It's no wonder, then, that Google has been clamping down on the advertising side of YouTube. It's not just with more ads being played more often, although that has certainly happened (the "enshitifcation" of the site), but it also has come with a crackdown on ad blockers. Google has stated that "the use of ad blockers violates the terms of service for the site" and has begun a system of blocking people from using any ad blockers on the site. If you use an ad blocker you will no longer be allowed to use YouTube.

For those that aren't aware, an ad blocker does exactly what it says on the can: it blocks ads. Banner ads, side ads, ads on videos; if a company inserts those things onto a layout or around a video, the ad blocker gets it. Now, it doesn't work in all instances as some sites, like Twitch, have found ways to evade ad blockers to force people to see ads. Sometimes that hurts a site, sometimes it doesn't, but the goal is clear: get people to see the ads or, at the very least, make them pay for a subscription to get rid of the ads (for a fee). Anyone with an ad blocker is hosed.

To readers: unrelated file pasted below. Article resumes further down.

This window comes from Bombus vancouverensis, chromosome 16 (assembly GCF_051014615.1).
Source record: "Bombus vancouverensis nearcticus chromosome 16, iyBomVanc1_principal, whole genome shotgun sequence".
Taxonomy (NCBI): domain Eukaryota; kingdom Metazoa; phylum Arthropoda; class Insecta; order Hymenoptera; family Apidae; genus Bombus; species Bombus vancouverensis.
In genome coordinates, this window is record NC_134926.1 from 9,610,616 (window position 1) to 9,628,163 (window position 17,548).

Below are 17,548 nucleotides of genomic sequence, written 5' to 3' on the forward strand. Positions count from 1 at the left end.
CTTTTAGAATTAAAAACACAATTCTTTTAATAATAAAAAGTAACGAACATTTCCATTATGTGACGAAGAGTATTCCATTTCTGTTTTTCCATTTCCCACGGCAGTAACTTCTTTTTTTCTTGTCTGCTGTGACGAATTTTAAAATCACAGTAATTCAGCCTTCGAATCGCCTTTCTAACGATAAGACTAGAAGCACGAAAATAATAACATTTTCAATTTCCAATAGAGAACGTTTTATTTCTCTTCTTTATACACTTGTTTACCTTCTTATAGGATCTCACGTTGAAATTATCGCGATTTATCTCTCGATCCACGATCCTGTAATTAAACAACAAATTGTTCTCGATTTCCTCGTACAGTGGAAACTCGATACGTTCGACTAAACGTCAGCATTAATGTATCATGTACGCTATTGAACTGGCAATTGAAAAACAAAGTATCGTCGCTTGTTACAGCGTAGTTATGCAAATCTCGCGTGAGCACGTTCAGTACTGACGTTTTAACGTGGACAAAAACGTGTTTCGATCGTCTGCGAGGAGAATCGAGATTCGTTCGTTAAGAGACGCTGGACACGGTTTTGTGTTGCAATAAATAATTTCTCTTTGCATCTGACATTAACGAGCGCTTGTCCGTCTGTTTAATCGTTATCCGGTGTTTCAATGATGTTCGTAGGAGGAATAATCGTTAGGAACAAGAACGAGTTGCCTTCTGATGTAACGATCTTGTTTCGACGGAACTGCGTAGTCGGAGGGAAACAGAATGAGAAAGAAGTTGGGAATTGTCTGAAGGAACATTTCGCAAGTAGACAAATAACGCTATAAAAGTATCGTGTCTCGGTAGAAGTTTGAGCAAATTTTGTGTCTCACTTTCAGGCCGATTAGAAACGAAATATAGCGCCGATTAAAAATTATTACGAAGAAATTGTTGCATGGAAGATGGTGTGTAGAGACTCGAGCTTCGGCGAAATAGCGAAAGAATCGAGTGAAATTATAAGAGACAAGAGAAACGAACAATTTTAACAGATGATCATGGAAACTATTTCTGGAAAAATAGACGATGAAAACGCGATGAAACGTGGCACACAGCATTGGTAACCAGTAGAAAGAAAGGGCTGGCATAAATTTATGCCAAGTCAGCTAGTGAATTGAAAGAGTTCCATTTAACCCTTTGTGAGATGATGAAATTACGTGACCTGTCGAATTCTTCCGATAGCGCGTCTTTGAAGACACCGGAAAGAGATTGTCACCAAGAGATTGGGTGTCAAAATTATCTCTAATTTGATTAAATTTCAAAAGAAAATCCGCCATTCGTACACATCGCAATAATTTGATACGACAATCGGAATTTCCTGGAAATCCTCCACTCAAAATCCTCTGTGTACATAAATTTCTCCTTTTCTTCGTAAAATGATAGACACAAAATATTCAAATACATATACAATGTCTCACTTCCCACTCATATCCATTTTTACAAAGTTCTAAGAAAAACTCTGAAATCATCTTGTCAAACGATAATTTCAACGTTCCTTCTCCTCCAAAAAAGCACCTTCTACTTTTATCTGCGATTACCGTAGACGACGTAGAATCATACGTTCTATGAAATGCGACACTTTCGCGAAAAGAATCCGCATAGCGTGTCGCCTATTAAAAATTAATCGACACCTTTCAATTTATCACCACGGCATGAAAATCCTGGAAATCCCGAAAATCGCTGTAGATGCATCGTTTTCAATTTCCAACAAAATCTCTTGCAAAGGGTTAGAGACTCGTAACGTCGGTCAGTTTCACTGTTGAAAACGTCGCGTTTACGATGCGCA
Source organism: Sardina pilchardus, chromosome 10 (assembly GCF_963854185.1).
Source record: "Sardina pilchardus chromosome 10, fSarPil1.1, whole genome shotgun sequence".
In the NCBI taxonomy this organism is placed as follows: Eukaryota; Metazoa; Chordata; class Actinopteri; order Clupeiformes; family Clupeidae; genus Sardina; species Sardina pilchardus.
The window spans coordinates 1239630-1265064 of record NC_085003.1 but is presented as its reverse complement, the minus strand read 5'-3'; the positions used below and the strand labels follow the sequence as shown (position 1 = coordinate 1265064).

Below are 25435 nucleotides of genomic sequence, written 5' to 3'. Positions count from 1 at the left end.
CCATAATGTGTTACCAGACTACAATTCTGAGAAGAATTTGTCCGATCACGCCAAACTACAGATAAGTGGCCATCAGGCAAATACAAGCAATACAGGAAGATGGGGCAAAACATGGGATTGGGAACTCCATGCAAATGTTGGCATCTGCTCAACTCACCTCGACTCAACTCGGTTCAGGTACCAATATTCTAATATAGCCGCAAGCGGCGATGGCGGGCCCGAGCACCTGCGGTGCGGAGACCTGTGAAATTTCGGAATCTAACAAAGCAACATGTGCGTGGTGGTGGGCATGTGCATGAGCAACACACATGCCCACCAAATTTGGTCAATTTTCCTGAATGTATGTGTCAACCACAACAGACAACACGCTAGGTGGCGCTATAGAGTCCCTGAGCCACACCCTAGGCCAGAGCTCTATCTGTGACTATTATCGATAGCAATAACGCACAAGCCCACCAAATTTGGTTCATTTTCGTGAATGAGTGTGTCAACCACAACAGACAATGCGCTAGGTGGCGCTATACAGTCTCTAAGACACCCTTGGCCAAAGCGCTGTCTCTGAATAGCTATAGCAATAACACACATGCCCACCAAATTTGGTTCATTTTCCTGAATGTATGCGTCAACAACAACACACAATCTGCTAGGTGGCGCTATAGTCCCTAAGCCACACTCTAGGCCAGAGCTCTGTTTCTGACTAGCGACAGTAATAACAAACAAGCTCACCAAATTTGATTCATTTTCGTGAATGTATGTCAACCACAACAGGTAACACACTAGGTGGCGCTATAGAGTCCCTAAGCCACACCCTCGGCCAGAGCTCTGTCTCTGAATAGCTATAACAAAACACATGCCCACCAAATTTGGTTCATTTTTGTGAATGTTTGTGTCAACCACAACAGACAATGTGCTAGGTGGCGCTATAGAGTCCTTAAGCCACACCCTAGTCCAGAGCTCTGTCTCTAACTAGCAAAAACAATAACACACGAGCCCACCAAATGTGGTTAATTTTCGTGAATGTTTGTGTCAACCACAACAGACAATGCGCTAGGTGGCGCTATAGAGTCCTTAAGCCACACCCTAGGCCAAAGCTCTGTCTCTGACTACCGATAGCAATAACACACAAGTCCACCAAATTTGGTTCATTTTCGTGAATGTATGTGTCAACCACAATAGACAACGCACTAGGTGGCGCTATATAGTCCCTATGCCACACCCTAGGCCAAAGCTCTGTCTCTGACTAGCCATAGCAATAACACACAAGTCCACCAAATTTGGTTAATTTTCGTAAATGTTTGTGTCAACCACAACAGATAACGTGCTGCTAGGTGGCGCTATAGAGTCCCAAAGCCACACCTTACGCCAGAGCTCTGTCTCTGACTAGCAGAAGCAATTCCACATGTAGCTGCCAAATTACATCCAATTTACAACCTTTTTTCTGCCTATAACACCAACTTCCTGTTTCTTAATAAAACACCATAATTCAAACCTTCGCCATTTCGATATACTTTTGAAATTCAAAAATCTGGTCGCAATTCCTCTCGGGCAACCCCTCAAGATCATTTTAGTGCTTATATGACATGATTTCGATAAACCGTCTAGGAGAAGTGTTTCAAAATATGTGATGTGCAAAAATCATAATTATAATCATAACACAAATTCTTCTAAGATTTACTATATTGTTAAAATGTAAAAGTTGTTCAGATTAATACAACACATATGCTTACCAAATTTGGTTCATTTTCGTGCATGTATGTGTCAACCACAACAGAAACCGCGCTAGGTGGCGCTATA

Now, the obvious argument some make is "if you want to see the site, turn off your ad blocker or, you know, pay." There are two points against that. First, not all ad sites can be trusted. Having an ad blocker is a default lever of security everyone should have on their browsers because not all ad sites operate on the up and up. Ads are generally served from a third-party site to whatever site you're viewing, and if that third party is, in any way, compromised, they can serve you malicious content running in and along with the ad. If you don't have an ad blocker you could be leaving your browser (and, thus, your computer) open to attack. Mandating that ad blockers can't be used on sites creates a situation when people will be scared to have them at all, and that will leave their computers open for malicious attack.

Maybe Google is trustworthy and isn't serving malicious ads, but can you know? You don't run Google (I assume, and if you do then, hey, rethink your policies, bro) so there's no way for you to know if the site you're on, despite the Google name, has been compromised or not. In my job in the IT field there are a lot of people out there willing to say their Google, and will even send out official stuff with Google branding, but most of that is crap meant to put you at ease. You never know where a threat vector could come from, even if it looks official. It's always best to play it safe with your computer security.